From David Salisbury Franks
New York 12th May 1789.
Early in the Year 1774, I settled in Montreal with a small Capital and a considerable Credit as a Merchant & was successful in Business. In the Spring of 1775 I suffered a short tho rigorous imprisonment on Account of my attachment to the Cause of America. As soon as the Troops under General Montgomery took Possession of Montreal I did everything in my Power to promote their Success, & at one time advanced nearly to the Amount of Five hundred half Johanes in Goods & Money, which was afterwards paid to me in depreciated Paper. In 1776 soon after the unfortunate Attack on Quebec, General Wooster appointed me to the office of Clerk of the Checque or Paymaster to the Artificers of the Garrison of Montreal, in which Capacity I was indefatigable in forwarding the public Works, & again advanced considerable Sums of Money, at times when there was not a farthing in the Military Chest to satisfy the demands of the Workmen. When the Northern Army retreated from Canada, I join’d it as a Volunteer & continued attached to that army with some little intermission until the reduction of General Burgoyne. In 1778, after the evacuation of Philadelphia by the British Army & on the arrival of Count D’Estaing I procured Letters of recommendation from the Board of War, from Mr Gerard & Mr Deane who came with the Count & join’d him off Sandy Hook, I continued with that Admiral until he arrived at Rhode Island, when on the failure of that Expedition I returned to Philadelphia where my military Duty called me.
In 1779 I went a Volunteer to Charles Town & was an Aid de Camp in General Lincoln’s Family ’till I was recalled to attend the Tryal of General Arnold. In 1780,1 was in Arnolds military Family at West Point until his Desertion to the Enemy, when a Court of Enquiry which I had solicited of the Commander in chief made the Report which accompanies this, and which His Excellency was pleased to accept and approve. In 1781 The Superintendant of Finance sent me with Dispatches to Mr Jay at Madrid & to Mr Franklin at Paris. I continued employed in Europe until the next Year when I returned home with the approbation of our Ministers, as well as of Mr Morris, for my Conduct while abroad. At my return I found myself deranged from the Line of the Army but on application to Congress I was reinstated for one Year only. When Mr Jefferson was going to Paris, one of the Commissioners for making a Treaty of Peace, he took me into his Family: we waited a considerable Time at Baltimore for an Opportunity to go to Sea (a British Squadron then guarding the Bay of Chesapeak) Congress in the mean while received information that a Treaty was already signed & this precluded the necessity of Mr Jefferson’s embarking.1 I then solicited the Secretary for foreign Affairs for an appointment in the Consular Line, and procured a recommendation from some of the most eminent Merchants of my native Place. Mr Livingston mentioned me in a particular Manner to Congress, a Copy of his Letter and of that of the Merchants, are joined herewith.2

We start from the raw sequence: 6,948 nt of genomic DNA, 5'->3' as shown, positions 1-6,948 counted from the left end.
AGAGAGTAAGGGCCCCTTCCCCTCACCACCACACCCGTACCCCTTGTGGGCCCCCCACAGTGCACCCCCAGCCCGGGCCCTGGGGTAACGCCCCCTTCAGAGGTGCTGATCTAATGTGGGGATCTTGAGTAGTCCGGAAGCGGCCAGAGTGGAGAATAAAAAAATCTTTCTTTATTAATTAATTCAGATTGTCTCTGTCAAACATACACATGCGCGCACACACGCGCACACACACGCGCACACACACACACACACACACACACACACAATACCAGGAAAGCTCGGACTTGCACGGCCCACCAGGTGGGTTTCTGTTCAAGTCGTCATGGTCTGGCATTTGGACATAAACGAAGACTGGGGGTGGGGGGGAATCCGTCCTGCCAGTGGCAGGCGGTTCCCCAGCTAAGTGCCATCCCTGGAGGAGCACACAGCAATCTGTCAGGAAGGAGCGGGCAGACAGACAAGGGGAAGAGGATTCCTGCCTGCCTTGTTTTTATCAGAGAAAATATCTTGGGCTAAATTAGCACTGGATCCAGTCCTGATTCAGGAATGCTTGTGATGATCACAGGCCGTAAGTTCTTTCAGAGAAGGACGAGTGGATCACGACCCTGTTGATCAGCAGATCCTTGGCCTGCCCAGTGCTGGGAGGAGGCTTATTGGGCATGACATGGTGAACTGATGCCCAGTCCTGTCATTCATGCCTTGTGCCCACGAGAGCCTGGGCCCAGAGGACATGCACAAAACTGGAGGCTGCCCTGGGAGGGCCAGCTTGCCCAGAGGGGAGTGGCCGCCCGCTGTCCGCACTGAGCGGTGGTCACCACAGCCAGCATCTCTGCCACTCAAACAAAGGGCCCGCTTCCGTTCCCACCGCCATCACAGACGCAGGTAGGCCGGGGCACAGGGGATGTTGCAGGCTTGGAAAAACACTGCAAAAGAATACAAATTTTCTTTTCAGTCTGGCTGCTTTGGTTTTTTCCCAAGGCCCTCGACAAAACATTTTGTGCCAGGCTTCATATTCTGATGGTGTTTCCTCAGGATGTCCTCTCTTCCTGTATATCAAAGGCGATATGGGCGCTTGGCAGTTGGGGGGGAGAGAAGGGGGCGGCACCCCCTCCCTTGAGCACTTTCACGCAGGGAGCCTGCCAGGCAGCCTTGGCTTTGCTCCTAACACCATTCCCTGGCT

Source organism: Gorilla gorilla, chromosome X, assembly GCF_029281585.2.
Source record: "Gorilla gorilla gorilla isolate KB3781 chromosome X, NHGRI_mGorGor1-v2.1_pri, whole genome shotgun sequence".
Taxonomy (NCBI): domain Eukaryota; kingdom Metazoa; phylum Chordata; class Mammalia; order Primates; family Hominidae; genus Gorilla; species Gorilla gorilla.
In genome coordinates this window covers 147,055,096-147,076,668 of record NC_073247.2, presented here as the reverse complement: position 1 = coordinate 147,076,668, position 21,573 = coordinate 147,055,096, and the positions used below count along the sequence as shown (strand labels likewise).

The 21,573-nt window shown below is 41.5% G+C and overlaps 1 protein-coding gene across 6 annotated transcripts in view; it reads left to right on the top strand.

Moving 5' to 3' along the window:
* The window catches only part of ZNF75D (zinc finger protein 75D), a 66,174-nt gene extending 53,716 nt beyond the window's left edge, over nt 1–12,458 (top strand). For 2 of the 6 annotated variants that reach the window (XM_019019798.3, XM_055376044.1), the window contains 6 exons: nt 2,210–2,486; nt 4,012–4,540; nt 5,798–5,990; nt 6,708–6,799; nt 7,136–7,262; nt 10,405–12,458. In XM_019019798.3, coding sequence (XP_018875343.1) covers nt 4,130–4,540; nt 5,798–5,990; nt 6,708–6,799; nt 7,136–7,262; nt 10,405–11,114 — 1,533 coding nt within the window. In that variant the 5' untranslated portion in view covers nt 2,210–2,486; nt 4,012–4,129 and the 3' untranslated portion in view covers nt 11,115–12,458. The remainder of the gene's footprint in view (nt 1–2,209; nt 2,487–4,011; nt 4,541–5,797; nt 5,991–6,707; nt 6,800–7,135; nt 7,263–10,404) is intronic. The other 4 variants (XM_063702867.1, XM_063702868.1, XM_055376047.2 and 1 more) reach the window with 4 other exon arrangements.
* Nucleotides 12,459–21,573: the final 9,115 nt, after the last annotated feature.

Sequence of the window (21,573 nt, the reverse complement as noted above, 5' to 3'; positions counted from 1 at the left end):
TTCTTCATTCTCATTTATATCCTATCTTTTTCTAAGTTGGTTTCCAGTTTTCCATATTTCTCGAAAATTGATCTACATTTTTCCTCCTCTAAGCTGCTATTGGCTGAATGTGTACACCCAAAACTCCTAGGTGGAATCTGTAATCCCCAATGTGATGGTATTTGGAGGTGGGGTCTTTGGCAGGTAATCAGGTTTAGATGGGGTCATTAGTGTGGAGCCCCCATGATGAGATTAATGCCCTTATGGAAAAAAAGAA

In the Winter of the Year 1784 Congress dispatched me to Europe with a Copy of the ratification of the definitive Treaty, which I had the Honor of delivering to our Ministers in Paris, where I remained ill of a Fever, which prevented me Going to Holland in consequence of orders received from the Superintendant of Finance. In 1785 I went at a considerable Expence to Marseilles to which Place Mr Barclay had named me Vice Consul. I resided there ’till my little Stock of Money was nearly exhausted & in the Spring of 1786 I returned to Paris; for my first Voyage to Europe, as well as the second with the ratification of the definitive Treaty, and for my residence at Marseilles as Vice Consul, I never received any emolument whatever. In fall 1786 Mr Barclay was commissioned by our Ministers for making a Treaty of Peace And Commerce with the Emperor of Morocco3 & I was appointed his Secretary; previous to our departure for Africa it was judged necessary to send a Confidential Person to London to get the proper Instruments signed by Mr Adams & to fix the mode of drawing Bills of Exchange &c., with that Gentleman; I offered myself & executed what depended on me in the two journeys I made to London with Zeal & dispatch. After Mr Barclay’s return to Spain from Morocco where he had compleated a Treaty with the Emperor I was sent by him with it from Madrid to Paris & from thence by Mr Jefferson to London to get Mr Adams’s signature to it. In the month of March following I embarked by order of our Ministers for America, bearer of the Treaty of Morocco & had the Honor of delivering it to Mr Jay at New York in the Month of May; with me I also brought Testimonials of the approbation of our Ministers abroad as appears by their public Dispatches.